Supermarket prices

Updated: 05 Jun 2013
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Introduction

Find out where your dollar goes furthest with our supermarket price survey.

We sent undercover shoppers to buy groceries from supermarkets in 7 centres around the country so we could compare prices.

One chain rules – mostly. But the competition is heating up.

About our survey

Shopping trolley

Our shoppers bought from a list of 40 top-selling supermarket products. As well as food and drink, personal care and cleaning items were also on our list.

The survey didn’t include fresh meat, fish or produce because for a fair comparison we’d need to consider quality. Wine and beer are also excluded – the discounts are so huge that a supermarket with a listed wine on special would have a massive price advantage.

For most items we specified a brand and a pack size. Where our shopper couldn’t find the brand or pack size specified on our list, they substituted a similar item and bought it at all three supermarkets in that city. This means the list varies slightly between cities.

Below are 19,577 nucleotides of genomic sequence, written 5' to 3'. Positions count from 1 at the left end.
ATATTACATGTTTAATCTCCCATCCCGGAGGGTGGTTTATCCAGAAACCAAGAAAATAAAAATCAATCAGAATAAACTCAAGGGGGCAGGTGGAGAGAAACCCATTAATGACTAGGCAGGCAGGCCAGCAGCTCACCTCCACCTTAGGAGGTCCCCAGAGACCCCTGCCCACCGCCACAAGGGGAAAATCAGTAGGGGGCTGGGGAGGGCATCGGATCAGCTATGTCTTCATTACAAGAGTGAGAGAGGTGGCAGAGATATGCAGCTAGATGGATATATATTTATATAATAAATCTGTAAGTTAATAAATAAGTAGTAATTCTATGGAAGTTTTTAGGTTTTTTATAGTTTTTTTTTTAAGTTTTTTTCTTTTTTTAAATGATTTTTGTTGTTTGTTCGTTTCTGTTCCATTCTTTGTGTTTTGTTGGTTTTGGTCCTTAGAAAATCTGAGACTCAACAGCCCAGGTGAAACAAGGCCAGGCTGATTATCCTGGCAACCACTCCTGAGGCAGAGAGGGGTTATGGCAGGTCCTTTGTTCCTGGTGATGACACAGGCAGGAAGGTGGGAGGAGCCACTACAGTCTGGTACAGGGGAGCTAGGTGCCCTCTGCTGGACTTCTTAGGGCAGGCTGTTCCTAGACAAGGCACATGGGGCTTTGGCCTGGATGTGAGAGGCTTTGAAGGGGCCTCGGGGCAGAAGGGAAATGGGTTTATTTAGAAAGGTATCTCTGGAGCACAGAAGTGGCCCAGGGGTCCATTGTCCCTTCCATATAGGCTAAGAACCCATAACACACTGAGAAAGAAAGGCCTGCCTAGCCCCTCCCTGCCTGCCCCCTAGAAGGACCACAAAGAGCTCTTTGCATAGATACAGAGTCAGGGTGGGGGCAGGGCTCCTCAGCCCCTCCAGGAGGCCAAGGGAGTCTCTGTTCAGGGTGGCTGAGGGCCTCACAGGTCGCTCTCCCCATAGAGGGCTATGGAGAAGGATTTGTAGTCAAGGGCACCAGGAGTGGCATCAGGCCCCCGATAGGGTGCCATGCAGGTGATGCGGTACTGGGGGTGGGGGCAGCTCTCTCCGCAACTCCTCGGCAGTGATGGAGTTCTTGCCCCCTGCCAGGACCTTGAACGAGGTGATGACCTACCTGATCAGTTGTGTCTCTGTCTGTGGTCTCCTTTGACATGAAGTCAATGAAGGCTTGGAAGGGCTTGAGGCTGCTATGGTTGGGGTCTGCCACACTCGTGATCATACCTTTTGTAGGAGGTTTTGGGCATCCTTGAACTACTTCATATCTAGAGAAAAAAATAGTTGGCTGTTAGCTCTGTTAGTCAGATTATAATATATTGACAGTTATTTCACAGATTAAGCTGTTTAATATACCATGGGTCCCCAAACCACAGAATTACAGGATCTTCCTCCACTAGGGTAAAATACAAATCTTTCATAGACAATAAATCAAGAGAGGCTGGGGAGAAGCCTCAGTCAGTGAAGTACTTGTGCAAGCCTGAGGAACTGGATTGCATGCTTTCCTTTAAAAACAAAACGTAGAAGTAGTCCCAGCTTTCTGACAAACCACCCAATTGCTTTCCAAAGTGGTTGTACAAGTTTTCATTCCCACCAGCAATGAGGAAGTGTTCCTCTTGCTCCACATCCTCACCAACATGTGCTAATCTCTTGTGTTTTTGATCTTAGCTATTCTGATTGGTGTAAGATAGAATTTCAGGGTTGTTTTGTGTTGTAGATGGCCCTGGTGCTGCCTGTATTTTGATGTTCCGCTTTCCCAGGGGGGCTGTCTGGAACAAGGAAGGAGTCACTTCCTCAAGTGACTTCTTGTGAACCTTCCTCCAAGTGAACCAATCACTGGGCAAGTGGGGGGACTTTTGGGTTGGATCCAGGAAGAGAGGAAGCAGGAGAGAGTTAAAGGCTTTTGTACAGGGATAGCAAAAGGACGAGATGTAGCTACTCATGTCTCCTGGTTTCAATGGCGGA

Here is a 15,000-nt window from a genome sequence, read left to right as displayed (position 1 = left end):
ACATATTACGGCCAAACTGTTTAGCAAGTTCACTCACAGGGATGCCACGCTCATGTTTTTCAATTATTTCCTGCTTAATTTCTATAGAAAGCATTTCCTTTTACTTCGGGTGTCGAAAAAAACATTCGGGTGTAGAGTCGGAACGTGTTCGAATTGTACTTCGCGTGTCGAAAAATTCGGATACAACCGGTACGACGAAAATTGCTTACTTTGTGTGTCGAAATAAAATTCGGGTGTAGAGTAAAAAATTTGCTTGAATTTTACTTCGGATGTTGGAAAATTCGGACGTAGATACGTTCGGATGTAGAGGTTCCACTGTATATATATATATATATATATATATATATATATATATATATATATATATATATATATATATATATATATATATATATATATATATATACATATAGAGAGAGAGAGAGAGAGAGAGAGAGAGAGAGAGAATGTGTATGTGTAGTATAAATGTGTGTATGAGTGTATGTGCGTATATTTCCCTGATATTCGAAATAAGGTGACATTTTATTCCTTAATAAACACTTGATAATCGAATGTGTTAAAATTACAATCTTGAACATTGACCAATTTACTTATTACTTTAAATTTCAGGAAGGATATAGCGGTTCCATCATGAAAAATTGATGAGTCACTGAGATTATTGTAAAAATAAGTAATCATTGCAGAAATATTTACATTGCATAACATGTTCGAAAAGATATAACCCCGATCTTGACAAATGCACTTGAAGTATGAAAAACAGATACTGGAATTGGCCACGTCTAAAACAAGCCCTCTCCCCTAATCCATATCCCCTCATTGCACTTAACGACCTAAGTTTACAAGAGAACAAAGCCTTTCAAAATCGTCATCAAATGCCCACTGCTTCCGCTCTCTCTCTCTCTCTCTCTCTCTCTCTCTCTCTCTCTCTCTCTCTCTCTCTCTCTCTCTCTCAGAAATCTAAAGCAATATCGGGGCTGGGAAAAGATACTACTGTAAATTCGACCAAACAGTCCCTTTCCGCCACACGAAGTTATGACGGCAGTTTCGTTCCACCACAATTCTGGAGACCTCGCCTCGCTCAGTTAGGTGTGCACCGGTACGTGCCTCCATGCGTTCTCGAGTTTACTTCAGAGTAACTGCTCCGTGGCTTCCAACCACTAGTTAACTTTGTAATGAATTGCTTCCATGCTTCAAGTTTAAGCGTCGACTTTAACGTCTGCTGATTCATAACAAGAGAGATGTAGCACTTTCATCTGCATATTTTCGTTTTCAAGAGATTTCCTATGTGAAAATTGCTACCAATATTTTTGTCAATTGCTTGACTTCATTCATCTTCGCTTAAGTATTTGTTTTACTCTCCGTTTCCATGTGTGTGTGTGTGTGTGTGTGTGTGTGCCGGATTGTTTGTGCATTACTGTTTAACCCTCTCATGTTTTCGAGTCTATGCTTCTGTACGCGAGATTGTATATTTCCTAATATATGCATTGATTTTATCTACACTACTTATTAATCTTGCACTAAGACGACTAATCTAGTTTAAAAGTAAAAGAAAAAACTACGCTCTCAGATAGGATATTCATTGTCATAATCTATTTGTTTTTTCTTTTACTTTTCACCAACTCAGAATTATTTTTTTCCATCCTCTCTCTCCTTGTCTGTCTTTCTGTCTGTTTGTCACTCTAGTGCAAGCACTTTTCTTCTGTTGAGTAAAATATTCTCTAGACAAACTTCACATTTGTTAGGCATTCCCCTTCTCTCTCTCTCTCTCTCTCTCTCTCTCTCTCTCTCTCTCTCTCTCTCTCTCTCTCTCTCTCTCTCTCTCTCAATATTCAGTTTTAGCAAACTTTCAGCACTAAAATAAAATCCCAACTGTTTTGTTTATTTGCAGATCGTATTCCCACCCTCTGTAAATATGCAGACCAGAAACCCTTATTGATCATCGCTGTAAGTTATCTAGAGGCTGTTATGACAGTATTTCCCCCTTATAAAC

For 10 basic items (such as sugar, milk, butter and flour) we specified just a pack size and asked our shoppers to buy the cheapest brand.

Our shoppers took advantage of multi-buys (we calculated a unit price) and coupon and Onecard specials.

See the Survey results for details of how the supermarkets compared in each centre.

Shopping tips

  • Take a list and stick to it. That’s the key to avoiding impulse buys.
  • Join the store’s loyalty programme (Fly Buys or One Card) to take advantage of discounts or rewards.
  • Check the unit price – smaller sizes are sometimes cheaper than the larger size.
  • Take advantage of multi-buys or stock up on good specials, even if you don’t need the items immediately.
  • You can make big savings by buying house brands for basic products such as milk, sugar, butter and flour.
  • Does the special really offer you something? Or is it a more expensive brand than you’d usually buy? Don’t buy it just because it’s a bargain.
  • Avoid shopping when you’re hungry. With a full stomach you’re less susceptible to free samples and promotions designed to tempt you into extra purchases.
  • Get to know your local supermarket layout, so you can avoid temptation. (See our interactive supermarket layout to see how supermarkets manipulate your shopping experience to tempt you to spend more.)

 

Report by Bev Frederikson.